Kenya: The Westgate Attack and the Somali Labyrinth – Alex Ndungu Njeru


Two years ago, when Kenyan soldiers brazenly invaded Somalia, I wrote a piece on my third rate blog condemning the move . At the time Kenya was beating herself on the chest, don’t we have one of the best military forces in the Eastern Africa region? Don’t we have the power to obliterate the enemy and flush them out from their dungeons and bunkers? At that time I we seemed to think that we were larger than life, that we were invincible, and that we could swash Al Shabab away like a man would do to a housefly with a fly whisk.

Part of the reason I did not support Kenya’s military foray is that I felt we were going in at the spur of an emotional moment. We were not ready for war and even if we were, we were not ready for the consequences. A few months before the Kenya Defence forces foray into Somalia there had been a few sporadic attacks mainly in Lamu a Coastal tourist resort town and some other areas as well. I thought we were itching for war, I thought that we would get more than we bargained for. I was not seeking for vindication as a matter of fact I cringed at any form of vindication.

On Saturday the 21st September, we suffered the biggest terror attack of the decade, more than 62 people lost their lives, and hundreds more were physically injured. Thousands more are suffering from psychological scars, suffering from torrential questions, and wondering why we had to suffer this. When the Kenya Defence forces went into Somalia in December 2011 there was a clear sense of optimism that they would obliterate Al-shabab.

To Kenya, Somalia is neighbour that is so near yet so far, we know very little of the land apart from  the few pictures and footages we see on international media of a war and hunger ravaged country. The Somali culture is so different from the culture in Kenya and certainly we had little or sparse intelligence on Somalia. On those counts alone I thought that we needed not and on the count that we needed not beget violence and terror for our military overtures we made into Somalia.

When we were going into Somalia we had very little intelligence of Al-shabab, the AL-shabab like most guerrilla like fighters are; fluid amorphous and hydras-esque. Kenya was shooting and groping in the dark, they had no jugular to go after and thus the solution to obliterating Al-shabab becomes elusive.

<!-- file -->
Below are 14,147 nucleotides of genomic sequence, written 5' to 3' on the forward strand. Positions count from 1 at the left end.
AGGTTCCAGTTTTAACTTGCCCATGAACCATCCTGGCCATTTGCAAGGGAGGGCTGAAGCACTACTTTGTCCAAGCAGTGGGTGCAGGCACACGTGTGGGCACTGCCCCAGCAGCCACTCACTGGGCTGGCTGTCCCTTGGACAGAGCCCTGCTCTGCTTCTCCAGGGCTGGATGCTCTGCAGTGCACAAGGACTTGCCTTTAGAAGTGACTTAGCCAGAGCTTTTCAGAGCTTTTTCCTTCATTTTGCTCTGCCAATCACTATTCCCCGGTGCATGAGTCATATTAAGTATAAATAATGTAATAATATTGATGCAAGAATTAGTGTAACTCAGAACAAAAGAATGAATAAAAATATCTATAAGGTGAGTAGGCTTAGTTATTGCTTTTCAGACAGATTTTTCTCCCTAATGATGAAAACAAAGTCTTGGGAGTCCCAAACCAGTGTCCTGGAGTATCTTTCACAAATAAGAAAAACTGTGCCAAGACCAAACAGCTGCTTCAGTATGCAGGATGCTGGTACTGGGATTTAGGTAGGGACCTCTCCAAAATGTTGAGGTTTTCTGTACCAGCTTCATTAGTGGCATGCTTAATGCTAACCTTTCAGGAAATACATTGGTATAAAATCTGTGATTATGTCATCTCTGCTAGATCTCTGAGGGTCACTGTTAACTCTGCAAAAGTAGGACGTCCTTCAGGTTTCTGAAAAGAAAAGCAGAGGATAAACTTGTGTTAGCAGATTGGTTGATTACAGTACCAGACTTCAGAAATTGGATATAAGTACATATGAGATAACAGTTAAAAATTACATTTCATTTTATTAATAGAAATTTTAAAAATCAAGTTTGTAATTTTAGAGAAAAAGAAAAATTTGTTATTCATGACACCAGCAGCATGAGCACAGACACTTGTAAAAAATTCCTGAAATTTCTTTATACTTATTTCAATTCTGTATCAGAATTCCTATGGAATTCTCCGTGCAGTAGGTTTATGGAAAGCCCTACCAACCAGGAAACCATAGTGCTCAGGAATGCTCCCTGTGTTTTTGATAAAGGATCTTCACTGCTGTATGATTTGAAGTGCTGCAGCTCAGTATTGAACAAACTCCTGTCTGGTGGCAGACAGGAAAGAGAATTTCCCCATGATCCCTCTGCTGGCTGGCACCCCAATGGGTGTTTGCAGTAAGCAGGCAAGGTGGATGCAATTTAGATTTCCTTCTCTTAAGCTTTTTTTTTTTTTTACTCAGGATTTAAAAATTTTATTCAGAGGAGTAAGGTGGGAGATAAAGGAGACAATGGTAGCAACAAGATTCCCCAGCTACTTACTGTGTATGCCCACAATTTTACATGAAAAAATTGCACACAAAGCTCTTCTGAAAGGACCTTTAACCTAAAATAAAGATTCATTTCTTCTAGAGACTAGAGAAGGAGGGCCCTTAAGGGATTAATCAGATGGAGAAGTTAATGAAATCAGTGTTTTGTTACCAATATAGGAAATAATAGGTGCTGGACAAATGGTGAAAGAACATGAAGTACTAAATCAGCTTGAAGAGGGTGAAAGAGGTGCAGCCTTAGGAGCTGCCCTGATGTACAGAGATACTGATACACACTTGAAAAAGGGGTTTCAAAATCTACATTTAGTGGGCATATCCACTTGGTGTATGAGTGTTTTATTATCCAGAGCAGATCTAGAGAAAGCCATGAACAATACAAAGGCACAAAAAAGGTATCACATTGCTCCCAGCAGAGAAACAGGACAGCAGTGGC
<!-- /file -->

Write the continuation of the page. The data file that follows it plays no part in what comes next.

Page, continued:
The facts of the matter are this; Somalia is a large balkanized country, its pretence at statehood ended in the early nineties and there are numerous clans that come up against each other, tribal lords control huge swathes of land and Somalia is probably the only place on earth that would benefit from an Eastern Europe-esque balkanization. Somalia as an entity recognized in by the international community needs to cease to exist. Smaller political units say four or five need to develop as smaller units will be easier to control and bring under law and order.

Somalia is a labyrinth, one wonders what the land and the people of Somalia desire for peace. There is an economy on Somalia solely dependent on conflict and anarchy, the main players in these economy of conflict are perhaps the biggest impediment to peace in Somalia. There are all sorts of trades that go on in Somalia like the charcoal exports to the Gulf nations which are worth at least 25 Million US$D a year, and the smuggling of various goods like electronics through a 400 mile porous border with Kenya. There are tycoons dependent on conflict are the ones that fan the Somalia conflict, they fund the militias and certainly do not want the war to end.

The terrorism that confronts the Horn of Africa region is a global problem. There are pretty pronounced allegations that most of the Westgate siege attackers were from different nationalities including Western nations. Nations of the world need to work in synergy to strangle down the life blood of most terrorist organizations the life-blood being finances and fertile ground for indoctrination.

Alex did warn the Kenyan authorities on Al Shabab